Inside the Adrenaline-Fuelled Culture of Prairie Storm Chasing

Members of the Prairie Storm Chasers spend their summers tracking and understanding forces of nature.

Prairie Storm Chaser vehicles Dominator 3 and Predator. Photograph by Braydon Morisseau.

Being present when blue skies give way to menacing storm clouds is a feeling Beth Allan chases — literally. “There’s nothing that can compare in terms of ‘oh my goodness,’” says Allan, who has chased and photographed storms throughout Canada and the U.S.

Allan is part of Prairie Storm Chasers, a six-member collective based throughout the Canadian west dedicated to forecasting, targeting and pursuing severe weather. Specifically, the group tracks supercell thunderstorms — the storms that in some cases will produce tornadoes.

While a rush of adrenaline comes with chasing, the collective’s main focus is providing information. Much of their reporting is done on Twitter using #ABStorm in Alberta, #SKStorm in Saskatchewan and #MBStorm in Manitoba, all of which are monitored by Environment and Climate Change Canada.

The government bureau relies on this “ground truth” to be certain that a storm is producing a tornado or is about to produce a tornado, says Braydon Morisseau, a Cochrane-based chaser and a Prairie Storm Chasers co-founder. “By posting photos, they can see those things and issue a warning or watch.”

The group has become a reliable information source for the public, media and government organizations since forming in 2012. Members also share their experiences through keynote and school presentations, and this past winter, the crew was featured on CBC’s Wild Canadian Weather docu-series.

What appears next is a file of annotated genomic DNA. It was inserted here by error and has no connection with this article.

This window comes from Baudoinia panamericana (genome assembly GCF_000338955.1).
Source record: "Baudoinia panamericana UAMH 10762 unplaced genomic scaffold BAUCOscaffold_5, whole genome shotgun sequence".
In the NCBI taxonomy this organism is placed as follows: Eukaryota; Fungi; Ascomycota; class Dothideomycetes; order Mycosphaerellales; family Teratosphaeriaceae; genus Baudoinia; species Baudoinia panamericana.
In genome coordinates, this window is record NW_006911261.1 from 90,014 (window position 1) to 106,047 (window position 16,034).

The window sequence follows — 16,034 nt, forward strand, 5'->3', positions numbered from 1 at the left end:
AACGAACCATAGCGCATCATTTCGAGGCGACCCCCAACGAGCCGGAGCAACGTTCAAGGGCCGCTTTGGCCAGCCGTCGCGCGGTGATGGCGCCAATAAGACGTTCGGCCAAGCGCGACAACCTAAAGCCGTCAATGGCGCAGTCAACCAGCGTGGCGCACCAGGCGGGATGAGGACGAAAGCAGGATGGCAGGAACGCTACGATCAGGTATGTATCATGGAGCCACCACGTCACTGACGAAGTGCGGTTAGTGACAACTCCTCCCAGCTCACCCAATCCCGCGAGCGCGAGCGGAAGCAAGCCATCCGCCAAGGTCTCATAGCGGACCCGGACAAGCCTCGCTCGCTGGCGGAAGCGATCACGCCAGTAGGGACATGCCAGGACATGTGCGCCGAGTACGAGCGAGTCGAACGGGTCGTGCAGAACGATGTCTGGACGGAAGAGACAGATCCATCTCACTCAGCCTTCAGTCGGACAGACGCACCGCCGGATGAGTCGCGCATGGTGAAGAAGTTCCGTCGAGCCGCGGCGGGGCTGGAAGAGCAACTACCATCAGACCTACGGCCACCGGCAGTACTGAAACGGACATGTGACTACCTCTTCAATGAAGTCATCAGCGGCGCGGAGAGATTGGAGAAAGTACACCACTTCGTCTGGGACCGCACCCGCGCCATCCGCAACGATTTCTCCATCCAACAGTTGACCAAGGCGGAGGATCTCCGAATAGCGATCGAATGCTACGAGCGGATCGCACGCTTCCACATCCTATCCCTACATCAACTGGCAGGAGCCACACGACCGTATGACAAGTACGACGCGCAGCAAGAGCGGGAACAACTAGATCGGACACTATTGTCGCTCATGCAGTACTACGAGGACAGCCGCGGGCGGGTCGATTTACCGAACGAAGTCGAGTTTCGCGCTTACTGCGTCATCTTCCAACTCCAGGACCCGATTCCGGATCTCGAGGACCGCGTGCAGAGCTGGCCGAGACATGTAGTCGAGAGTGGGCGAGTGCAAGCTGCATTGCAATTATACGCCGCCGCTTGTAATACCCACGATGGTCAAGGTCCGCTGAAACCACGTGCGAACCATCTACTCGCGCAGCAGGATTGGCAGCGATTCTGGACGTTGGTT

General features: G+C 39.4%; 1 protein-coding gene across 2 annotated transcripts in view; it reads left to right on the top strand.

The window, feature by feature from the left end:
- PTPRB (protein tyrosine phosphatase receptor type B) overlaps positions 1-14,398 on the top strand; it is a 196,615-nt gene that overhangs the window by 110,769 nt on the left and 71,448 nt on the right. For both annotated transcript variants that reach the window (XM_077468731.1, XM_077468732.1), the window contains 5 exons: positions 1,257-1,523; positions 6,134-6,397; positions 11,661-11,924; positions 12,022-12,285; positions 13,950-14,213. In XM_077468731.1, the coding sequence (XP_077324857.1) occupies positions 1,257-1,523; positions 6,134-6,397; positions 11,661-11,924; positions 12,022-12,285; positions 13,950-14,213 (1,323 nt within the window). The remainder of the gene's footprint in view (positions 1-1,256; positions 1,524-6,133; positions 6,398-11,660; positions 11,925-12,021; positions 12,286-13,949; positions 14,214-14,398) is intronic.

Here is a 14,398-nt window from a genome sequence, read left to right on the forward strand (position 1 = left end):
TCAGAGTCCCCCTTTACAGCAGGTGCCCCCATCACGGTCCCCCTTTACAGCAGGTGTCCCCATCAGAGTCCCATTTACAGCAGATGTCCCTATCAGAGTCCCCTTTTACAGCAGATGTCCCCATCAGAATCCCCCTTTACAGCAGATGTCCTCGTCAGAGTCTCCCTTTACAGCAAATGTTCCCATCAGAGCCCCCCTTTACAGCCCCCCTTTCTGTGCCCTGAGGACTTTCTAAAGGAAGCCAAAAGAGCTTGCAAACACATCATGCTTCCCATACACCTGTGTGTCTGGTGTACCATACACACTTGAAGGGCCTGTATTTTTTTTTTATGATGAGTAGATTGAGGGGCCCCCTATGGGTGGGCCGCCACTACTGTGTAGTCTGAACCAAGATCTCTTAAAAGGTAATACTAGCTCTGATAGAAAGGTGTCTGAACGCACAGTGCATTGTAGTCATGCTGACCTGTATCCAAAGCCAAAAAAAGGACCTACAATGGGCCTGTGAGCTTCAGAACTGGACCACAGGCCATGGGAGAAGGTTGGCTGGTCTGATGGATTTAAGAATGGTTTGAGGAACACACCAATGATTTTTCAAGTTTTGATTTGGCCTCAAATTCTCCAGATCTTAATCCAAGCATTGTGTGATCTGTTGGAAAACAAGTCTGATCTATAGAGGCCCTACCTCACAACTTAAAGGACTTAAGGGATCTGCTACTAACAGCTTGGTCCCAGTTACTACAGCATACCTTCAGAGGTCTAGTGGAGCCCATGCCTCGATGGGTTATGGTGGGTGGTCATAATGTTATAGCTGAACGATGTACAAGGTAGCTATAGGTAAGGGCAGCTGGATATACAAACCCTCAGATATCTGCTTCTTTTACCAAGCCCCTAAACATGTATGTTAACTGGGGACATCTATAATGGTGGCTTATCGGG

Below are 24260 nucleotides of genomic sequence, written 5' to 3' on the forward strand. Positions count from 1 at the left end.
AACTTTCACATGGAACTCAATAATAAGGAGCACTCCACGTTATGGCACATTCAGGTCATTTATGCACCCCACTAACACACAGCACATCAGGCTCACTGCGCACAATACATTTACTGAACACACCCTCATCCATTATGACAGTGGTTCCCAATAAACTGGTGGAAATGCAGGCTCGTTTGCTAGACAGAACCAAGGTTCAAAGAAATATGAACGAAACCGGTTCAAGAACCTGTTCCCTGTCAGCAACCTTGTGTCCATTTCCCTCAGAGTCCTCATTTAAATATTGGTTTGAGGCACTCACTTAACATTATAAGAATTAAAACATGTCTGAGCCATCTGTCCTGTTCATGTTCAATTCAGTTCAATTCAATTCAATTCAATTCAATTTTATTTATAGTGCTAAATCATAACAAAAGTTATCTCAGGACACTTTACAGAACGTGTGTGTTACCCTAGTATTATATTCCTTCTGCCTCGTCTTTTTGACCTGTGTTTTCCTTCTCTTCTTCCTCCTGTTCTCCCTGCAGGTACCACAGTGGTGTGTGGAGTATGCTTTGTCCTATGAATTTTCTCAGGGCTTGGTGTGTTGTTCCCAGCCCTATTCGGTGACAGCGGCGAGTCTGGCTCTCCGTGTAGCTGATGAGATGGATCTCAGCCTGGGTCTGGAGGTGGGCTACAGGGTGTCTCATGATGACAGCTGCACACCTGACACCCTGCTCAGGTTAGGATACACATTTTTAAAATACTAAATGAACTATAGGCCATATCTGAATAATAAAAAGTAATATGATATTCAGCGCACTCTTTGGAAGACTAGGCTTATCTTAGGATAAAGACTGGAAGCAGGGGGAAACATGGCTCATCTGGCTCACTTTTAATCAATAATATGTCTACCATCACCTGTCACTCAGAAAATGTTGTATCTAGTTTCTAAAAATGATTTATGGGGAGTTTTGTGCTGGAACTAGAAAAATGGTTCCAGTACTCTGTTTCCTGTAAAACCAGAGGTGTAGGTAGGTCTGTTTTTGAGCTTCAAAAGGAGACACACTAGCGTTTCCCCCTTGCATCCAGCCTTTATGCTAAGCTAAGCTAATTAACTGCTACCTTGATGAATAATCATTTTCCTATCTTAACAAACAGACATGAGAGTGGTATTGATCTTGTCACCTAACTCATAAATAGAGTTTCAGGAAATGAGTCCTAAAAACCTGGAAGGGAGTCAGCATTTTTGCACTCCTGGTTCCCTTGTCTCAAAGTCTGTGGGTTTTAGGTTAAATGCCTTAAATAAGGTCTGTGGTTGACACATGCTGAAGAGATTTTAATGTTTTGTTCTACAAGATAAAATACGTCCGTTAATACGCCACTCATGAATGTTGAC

“If more people understood what was happening with these severe weather storms, they wouldn’t be as afraid of them,” says Morisseau.

The road to expertise in storm chasing comes from lots of prep work, a self-starting initiative and a willingness to put a lot of kilometres on your vehicle during overnight drives.

Morisseau’s Jeep Wrangler – dubbed “The PredaTOR” — was purchased with the intention to customize for storm chasing. Instrumentation occupies roof panels to help gather measurements on wind speed and direction, temperature, humidity dew point and pressure, while exterior coating and polycarbonate windows allow it to withstand softball-sized hailstones.

The other vehicle in the Prairie Storm Chasers fleet – “The Dominator” – is a purpose-built tornado intercept vehicle owned and operated by Prairie Storm Chasers member Sean Schofer. Constructed on a Ford F-350 chassis by Michigan mechanic Kevin Darton, the sleek, heavily armoured vehicle has the ability to drop flush with the ground to prevent wind from getting under it, allowing it to travel within severe conditions. Not only is The Dominator practical in a storm, Morisseau notes, it’s also a great conversation starter.

“If we’re pulling in for gas, we know it’s going to be a 30-to-40-minute ordeal,” says Morisseau with a laugh. “People see it and they want to ask about it. But it’s good to bring awareness that there could be severe weather in your area.”

One of the group’s latest endeavours in innovation is its development of a ground-based instrument called the TAZ-1 with Campbell Scientific Canada Regional Office in Edmonton to be deployed directly into a tornado for data collection. It is the first device of its kind in Canada.

Both Morisseau and Allan normally head stateside in early May to spend time in “Tornado Alley” (the U.S. central plains region known for frequent twisters), though COVID-19 restrictions this year will delay chasing until the start of the Canadian prairie tornado season around mid-June.

Regardless of when the first chase happens, both Allan and Morisseau say the anticipation every year is palpable.

“If there’s one thing storm chasers are really good at, it’s spending time thinking about storms in the 10 months when you don’t have them,” Allan says.

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This article appears in the May 2021 issue of Avenue Calgary.

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